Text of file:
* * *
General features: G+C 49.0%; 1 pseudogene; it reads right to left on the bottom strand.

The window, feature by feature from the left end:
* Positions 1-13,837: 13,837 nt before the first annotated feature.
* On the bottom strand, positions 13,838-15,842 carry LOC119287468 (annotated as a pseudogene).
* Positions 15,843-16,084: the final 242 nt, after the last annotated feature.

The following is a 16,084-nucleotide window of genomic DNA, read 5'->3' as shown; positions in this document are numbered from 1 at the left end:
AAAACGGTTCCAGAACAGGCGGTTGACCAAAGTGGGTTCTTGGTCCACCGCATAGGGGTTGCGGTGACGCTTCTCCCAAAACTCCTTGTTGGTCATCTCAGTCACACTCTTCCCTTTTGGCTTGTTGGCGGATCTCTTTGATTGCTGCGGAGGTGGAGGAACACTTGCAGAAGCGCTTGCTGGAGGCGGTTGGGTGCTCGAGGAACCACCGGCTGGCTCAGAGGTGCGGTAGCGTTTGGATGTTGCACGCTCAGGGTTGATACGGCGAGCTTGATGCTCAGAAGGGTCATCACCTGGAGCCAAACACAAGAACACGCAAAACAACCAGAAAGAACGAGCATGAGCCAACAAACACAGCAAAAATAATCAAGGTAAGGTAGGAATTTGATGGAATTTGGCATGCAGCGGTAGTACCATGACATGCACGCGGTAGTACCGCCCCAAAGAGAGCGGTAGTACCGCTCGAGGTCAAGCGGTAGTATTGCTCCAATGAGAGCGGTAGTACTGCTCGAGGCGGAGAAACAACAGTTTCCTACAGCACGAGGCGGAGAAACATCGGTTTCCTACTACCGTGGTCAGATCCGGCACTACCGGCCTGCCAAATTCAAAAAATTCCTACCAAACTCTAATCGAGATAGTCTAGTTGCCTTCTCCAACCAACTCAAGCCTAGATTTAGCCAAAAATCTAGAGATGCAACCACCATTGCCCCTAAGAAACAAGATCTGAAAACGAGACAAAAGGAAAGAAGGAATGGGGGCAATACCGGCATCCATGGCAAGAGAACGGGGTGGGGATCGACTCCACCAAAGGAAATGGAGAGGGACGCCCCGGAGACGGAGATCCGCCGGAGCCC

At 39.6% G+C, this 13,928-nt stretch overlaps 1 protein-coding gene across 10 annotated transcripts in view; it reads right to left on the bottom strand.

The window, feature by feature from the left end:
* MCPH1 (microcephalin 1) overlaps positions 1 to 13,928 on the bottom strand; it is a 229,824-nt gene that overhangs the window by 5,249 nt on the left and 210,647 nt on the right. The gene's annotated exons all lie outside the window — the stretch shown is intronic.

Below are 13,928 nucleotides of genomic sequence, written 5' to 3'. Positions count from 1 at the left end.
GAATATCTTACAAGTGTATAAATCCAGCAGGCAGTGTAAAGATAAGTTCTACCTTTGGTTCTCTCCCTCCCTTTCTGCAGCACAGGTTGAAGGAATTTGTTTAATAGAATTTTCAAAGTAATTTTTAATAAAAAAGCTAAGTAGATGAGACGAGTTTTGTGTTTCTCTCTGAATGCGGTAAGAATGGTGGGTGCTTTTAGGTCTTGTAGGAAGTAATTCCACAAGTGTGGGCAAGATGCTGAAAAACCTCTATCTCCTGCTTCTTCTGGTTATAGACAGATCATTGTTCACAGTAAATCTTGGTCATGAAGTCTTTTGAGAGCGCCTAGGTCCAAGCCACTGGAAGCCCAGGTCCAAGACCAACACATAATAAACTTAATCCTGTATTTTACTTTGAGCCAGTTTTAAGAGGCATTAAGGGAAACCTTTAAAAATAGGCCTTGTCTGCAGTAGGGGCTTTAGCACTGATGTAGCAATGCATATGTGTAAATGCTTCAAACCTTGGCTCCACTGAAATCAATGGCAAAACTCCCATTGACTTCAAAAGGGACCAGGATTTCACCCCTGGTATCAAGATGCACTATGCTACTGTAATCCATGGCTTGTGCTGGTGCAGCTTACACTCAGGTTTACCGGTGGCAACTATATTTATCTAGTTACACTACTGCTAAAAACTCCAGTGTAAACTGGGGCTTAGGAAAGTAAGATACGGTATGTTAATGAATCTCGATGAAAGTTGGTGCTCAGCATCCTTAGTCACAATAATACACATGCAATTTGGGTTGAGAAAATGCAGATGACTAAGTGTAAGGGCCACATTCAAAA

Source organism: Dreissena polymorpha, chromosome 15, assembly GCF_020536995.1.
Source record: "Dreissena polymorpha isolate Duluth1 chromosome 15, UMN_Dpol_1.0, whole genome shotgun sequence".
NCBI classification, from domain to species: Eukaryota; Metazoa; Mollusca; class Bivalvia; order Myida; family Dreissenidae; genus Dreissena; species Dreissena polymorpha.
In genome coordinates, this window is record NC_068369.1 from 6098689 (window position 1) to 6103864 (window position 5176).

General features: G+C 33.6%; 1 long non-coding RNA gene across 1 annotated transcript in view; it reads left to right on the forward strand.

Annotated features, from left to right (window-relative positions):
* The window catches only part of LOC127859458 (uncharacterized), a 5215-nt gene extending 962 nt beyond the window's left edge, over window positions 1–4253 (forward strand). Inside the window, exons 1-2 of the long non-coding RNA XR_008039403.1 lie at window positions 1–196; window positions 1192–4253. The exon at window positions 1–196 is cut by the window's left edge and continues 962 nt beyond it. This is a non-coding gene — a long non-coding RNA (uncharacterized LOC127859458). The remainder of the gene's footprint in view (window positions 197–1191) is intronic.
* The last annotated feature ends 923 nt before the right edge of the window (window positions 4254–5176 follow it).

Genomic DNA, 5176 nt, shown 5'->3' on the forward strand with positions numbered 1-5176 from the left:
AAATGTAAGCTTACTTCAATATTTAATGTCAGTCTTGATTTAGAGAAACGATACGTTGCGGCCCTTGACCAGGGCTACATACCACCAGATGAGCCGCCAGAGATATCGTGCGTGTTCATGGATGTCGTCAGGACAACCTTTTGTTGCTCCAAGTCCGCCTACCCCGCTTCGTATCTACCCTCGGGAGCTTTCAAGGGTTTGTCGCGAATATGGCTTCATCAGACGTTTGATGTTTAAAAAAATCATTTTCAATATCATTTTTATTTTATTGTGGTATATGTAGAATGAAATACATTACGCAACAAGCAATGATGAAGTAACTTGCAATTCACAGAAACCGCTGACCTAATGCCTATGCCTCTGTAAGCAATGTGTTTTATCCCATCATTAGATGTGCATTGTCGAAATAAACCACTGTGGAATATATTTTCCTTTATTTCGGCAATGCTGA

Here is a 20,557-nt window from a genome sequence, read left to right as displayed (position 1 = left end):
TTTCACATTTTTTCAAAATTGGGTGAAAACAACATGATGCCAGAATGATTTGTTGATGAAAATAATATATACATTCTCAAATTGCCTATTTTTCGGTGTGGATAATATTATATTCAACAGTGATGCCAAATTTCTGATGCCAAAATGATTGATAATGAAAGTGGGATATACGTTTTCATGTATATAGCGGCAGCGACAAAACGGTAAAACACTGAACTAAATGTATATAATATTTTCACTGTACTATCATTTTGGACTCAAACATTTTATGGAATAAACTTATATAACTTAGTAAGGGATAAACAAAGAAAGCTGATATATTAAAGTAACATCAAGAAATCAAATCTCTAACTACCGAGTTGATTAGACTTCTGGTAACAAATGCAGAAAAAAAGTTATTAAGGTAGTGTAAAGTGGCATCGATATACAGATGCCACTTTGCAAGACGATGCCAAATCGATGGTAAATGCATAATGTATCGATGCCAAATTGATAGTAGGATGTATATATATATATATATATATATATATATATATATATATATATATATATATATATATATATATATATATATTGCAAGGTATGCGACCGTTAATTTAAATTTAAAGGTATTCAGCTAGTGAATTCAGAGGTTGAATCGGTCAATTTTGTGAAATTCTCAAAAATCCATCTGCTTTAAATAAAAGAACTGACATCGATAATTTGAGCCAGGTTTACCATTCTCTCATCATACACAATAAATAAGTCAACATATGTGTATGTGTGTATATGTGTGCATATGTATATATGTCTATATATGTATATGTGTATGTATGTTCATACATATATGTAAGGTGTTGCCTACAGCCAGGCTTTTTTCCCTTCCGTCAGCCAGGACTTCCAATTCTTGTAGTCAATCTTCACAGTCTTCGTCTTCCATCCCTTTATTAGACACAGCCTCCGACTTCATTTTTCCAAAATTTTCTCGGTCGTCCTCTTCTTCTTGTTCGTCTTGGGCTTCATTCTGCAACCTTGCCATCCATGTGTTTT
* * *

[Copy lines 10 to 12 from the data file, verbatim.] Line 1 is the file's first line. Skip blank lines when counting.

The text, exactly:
* MCPH1 (microcephalin 1) overlaps positions 1 to 13,928 on the bottom strand; it is a 229,824-nt gene that overhangs the window by 5,249 nt on the left and 210,647 nt on the right. The gene's annotated exons all lie outside the window — the stretch shown is intronic.

Below are 13,928 nucleotides of genomic sequence, written 5' to 3'. Positions count from 1 at the left end.
GAATATCTTACAAGTGTATAAATCCAGCAGGCAGTGTAAAGATAAGTTCTACCTTTGGTTCTCTCCCTCCCTTTCTGCAGCACAGGTTGAAGGAATTTGTTTAATAGAATTTTCAAAGTAATTTTTAATAAAAAAGCTAAGTAGATGAGACGAGTTTTGTGTTTCTCTCTGAATGCGGTAAGAATGGTGGGTGCTTTTAGGTCTTGTAGGAAGTAATTCCACAAGTGTGGGCAAGATGCTGAAAAACCTCTATCTCCTGCTTCTTCTGGTTATAGACAGATCATTGTTCACAGTAAATCTTGGTCATGAAGTCTTTTGAGAGCGCCTAGGTCCAAGCCACTGGAAGCCCAGGTCCAAGACCAACACATAATAAACTTAATCCTGTATTTTACTTTGAGCCAGTTTTAAGAGGCATTAAGGGAAACCTTTAAAAATAGGCCTTGTCTGCAGTAGGGGCTTTAGCACTGATGTAGCAATGCATATGTGTAAATGCTTCAAACCTTGGCTCCACTGAAATCAATGGCAAAACTCCCATTGACTTCAAAAGGGACCAGGATTTCACCCCTGGTATCAAGATGCACTATGCTACTGTAATCCATGGCTTGTGCTGGTGCAGCTTACACTCAGGTTTACCGGTGGCAACTATATTTATCTAGTTACACTACTGCTAAAAACTCCAGTGTAAACTGGGGCTTAGGAAAGTAAGATACGGTATGTTAATGAATCTCGATGAAAGTTGGTGCTCAGCATCCTTAGTCACAATAATACACATGCAATTTGGGTTGAGAAAATGCAGATGACTAAGTGTAAGGGCCACATTCAAAA